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A poison hemlock plant in its flowering stage

AUBURN UNIVERSITY, Ala. — Farmers and outdoorsmen beware. Poison hemlock is now creeping across Alabama. This non-native plant may appear aesthetically pleasing in a landscape to some, but this species has unique toxic traits. Nancy Loewenstein, an Alabama Cooperative Extension System forestry, wildlife and natural resources specialist, said people should learn to recognize and avoid this plant, also keeping pets and livestock away from it.


Conium maculatum, commonly known as poison hemlock, is a herbaceous plant that was introduced to the United States more than 200 years ago. It is a biennial species, meaning it lives for two years.

In the first year, plants form a rosette or cluster of leaves spreading outward from a short stem and not gaining much height,” Loewenstein said. “In the second year, with the help of a well-established taproot, the plants bolt, reaching heights of 3 to 10 feet tall and producing many flower heads. After seeds have set, the plants die but remain standing, and seeds are dispersed to begin the process over again.”

This plant blooms in the early summer with clusters of small, white, five-petaled flowers that are arranged in the shape of an umbrella. The leaves of poison hemlock are pinnately compound, meaning that each leaf contains many leaflets. The leaflets are smooth, not hairy and are finely divided and taper to a point. The outline of the entire leaf forms a broad triangle or oval shape. One of the most obvious identifiers of this species is the purple splotches on its stem.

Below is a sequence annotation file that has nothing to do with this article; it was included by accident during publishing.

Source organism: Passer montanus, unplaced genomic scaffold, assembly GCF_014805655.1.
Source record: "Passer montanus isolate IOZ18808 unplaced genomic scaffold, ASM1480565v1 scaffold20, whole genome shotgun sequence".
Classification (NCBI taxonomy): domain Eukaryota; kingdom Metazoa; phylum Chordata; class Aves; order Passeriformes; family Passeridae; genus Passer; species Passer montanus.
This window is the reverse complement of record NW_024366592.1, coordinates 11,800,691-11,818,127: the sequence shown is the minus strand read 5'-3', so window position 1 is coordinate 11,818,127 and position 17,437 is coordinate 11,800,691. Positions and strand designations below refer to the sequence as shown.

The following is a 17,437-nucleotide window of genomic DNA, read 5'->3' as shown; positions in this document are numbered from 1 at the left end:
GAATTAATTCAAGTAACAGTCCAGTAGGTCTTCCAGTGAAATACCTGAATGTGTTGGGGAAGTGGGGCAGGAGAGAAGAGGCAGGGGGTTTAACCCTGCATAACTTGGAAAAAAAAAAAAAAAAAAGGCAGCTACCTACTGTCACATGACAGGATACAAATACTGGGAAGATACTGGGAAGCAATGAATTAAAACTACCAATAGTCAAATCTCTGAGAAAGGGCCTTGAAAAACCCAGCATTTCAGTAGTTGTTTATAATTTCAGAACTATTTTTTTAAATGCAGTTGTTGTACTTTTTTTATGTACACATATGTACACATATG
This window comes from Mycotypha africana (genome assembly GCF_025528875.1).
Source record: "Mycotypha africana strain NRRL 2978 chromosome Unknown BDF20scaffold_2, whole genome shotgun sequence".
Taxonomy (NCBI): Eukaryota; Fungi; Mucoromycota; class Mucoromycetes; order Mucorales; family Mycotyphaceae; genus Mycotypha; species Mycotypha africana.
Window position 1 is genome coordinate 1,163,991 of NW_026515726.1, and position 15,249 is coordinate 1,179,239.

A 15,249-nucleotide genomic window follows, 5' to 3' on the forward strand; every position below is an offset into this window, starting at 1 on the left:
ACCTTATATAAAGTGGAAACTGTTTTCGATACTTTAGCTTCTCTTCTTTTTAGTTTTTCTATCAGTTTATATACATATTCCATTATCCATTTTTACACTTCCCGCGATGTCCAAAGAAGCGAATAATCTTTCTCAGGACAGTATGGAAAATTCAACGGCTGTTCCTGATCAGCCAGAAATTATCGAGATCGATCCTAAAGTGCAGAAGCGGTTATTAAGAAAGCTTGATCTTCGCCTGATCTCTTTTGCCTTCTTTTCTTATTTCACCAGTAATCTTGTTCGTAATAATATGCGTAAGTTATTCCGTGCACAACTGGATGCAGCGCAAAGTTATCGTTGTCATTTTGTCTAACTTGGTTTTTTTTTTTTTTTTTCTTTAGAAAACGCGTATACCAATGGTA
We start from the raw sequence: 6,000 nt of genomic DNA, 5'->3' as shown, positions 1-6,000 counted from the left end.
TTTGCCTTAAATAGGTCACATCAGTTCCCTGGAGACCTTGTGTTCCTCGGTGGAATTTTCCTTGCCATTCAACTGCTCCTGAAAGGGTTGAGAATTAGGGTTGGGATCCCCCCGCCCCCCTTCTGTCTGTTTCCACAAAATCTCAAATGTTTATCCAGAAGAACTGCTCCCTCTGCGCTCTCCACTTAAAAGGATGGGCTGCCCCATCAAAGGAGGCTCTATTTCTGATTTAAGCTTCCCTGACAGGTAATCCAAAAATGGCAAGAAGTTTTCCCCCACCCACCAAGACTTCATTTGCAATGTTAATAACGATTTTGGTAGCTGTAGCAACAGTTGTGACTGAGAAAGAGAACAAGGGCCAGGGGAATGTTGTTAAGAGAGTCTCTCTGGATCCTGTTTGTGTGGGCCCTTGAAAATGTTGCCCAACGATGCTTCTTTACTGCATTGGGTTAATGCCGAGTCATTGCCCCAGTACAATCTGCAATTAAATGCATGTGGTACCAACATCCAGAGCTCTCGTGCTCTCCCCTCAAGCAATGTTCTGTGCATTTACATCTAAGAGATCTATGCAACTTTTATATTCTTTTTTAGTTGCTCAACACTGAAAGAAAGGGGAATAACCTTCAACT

Safety and Control

Poison hemlock contains strong, alkaline oils that are highly toxic. Every part of the plant — from the roots to the flowers — is poisonous, especially if ingested. The oils trigger a reaction in the body and can cause dermatitis (skin irritation). Like poison ivy, the more contact with the plant, the worse the reaction of the skin. If ingested by people or pets, reactions can include muscle paralysis, suffocation and, eventually, death.

“Do not eat any part of this plant,” said Kerry Steedley, an Alabama Extension forestry, wildlife and natural resources regional agent. “Livestock typically avoid eating these plants, as the leaves are unpalatable, but if other feed is not available, the plants may be ingested.”

Steedley said the best control methods for poison hemlock are cultivation and herbicide application. Using tillage prevents seedlings from reentering the soil and mitigates the spread of the plant. If choosing to physical removal the plants by hand, be sure to wear gloves, long sleeves, long pants and protective eyewear. Because poison hemlock remains toxic after removal, all plant material must be bagged and placed in the trash.

Glyphosate, a nonselective herbicide ingredient, offers effective control if applied in spring. The spray target for herbicides are first-year rosettes, however second-year stems prior to the flowering stage are appropriate as well. Poison hemlock seeds require monitoring for germination several years following plant removal, as they remain viable. Repeat treatment steps until eradication of this undesired species is complete.

Learn More

Feb. 26 through March 1, 2024, is National Invasive Species Awareness Week. During this week, an international initiative launches each year to raise awareness about invasive species and how to prevent their spread. This week also includes free educational webinars for the public about invasive species of priority.

Poison hemlock remains a species of concern in Alabama, along with many others including cogongrass, Chinese tallowtree, kudzu and more. To learn more about these species and how to control them, visit the Alabama Extension website, www.aces.edu.